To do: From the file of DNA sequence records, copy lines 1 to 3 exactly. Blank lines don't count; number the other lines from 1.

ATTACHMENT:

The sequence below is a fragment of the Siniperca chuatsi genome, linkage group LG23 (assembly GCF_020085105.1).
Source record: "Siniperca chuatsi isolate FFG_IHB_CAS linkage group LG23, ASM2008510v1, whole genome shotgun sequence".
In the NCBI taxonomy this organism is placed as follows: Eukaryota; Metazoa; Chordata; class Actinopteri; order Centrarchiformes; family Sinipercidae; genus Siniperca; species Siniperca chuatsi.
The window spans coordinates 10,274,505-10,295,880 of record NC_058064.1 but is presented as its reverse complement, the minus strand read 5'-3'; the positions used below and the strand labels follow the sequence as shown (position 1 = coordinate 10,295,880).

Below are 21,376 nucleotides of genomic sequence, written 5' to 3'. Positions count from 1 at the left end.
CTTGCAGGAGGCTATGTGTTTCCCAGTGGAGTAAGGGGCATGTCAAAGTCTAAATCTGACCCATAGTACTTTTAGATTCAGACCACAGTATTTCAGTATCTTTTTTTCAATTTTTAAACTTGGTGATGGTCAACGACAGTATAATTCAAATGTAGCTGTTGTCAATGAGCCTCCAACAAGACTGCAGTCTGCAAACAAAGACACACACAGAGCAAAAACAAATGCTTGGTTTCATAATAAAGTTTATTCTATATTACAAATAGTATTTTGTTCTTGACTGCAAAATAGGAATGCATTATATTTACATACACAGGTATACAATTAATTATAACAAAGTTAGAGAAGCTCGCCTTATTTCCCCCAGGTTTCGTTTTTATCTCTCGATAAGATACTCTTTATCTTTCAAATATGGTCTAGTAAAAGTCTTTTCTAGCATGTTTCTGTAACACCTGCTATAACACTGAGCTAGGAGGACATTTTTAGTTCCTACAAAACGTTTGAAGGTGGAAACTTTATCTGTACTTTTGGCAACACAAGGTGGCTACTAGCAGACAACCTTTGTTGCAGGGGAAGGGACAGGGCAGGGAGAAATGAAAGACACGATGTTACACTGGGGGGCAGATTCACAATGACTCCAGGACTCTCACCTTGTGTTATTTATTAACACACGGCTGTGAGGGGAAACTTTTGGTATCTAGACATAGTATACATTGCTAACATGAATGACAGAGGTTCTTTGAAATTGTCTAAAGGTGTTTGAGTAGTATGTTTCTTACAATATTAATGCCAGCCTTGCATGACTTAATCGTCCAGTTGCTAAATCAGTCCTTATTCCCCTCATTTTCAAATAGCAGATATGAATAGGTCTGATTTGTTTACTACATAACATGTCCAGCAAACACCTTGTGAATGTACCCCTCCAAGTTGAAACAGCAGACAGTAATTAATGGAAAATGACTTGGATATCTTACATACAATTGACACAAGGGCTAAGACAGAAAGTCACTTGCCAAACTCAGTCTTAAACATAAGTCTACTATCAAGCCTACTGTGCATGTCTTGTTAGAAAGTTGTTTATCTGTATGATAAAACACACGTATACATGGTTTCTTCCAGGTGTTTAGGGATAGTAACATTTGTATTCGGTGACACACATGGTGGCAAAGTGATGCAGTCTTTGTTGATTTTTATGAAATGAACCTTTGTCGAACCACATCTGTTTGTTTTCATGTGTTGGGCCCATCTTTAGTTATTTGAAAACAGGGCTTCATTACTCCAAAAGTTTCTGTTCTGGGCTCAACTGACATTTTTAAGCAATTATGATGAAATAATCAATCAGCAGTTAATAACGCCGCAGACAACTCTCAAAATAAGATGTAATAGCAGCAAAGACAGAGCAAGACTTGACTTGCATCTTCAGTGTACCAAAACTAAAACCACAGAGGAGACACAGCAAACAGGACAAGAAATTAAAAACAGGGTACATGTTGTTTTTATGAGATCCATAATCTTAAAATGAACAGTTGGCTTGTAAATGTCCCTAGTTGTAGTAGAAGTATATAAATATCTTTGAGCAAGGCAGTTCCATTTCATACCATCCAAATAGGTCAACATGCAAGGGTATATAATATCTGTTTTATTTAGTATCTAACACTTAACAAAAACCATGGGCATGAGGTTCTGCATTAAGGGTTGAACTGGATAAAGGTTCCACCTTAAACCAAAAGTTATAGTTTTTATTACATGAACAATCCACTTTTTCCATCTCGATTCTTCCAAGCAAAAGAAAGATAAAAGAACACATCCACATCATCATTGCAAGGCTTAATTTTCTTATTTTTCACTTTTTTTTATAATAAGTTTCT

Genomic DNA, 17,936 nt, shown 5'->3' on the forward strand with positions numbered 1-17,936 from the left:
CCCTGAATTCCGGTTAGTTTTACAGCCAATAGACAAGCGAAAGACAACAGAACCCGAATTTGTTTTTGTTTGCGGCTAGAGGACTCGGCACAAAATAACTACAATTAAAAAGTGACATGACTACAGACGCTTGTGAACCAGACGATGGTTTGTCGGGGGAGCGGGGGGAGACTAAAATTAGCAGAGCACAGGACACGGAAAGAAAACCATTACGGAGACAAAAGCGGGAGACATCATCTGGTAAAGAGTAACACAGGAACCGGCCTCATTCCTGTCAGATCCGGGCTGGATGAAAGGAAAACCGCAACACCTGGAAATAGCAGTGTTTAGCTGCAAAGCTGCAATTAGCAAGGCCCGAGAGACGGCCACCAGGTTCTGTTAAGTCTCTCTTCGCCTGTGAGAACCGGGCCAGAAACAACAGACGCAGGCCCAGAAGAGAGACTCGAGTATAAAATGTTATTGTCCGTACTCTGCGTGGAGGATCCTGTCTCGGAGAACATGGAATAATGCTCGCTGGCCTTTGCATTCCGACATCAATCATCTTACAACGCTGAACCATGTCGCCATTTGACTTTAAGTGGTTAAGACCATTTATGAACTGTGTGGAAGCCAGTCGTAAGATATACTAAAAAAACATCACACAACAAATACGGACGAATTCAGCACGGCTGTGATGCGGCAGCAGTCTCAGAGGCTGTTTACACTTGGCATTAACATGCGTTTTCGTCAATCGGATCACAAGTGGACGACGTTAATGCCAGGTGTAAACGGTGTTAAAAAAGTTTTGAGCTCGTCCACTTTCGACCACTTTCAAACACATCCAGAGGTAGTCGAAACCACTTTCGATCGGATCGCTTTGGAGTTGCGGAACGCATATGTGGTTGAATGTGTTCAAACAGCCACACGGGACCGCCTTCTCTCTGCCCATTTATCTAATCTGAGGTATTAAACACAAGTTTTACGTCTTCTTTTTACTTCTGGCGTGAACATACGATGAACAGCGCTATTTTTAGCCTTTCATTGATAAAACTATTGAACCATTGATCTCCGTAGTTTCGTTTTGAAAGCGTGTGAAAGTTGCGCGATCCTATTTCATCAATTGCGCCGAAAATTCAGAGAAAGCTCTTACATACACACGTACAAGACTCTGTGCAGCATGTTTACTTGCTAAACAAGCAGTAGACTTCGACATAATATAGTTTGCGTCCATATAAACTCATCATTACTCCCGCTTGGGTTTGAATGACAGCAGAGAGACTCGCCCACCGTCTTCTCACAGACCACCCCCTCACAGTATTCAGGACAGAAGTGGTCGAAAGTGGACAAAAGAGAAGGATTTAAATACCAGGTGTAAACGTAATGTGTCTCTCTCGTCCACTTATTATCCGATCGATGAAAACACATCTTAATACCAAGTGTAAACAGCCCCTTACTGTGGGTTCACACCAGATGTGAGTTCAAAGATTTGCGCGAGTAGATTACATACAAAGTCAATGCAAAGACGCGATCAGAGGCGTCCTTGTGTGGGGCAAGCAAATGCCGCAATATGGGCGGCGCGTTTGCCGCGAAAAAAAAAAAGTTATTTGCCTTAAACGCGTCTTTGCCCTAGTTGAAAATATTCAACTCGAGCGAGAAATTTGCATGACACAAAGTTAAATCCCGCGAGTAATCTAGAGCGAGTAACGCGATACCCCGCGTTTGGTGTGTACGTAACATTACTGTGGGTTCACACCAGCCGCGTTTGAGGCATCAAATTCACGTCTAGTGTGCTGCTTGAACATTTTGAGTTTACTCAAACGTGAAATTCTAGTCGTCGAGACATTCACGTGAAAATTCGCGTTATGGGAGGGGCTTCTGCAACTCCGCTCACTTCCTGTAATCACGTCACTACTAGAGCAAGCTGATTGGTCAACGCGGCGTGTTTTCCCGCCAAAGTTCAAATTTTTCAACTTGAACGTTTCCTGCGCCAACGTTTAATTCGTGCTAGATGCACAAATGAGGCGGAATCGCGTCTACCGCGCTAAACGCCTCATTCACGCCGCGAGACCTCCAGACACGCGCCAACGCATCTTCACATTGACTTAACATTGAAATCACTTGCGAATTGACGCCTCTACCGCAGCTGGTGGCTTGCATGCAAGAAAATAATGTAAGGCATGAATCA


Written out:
The sequence below is a fragment of the Siniperca chuatsi genome, linkage group LG23 (assembly GCF_020085105.1).
Source record: "Siniperca chuatsi isolate FFG_IHB_CAS linkage group LG23, ASM2008510v1, whole genome shotgun sequence".
In the NCBI taxonomy this organism is placed as follows: Eukaryota; Metazoa; Chordata; class Actinopteri; order Centrarchiformes; family Sinipercidae; genus Siniperca; species Siniperca chuatsi.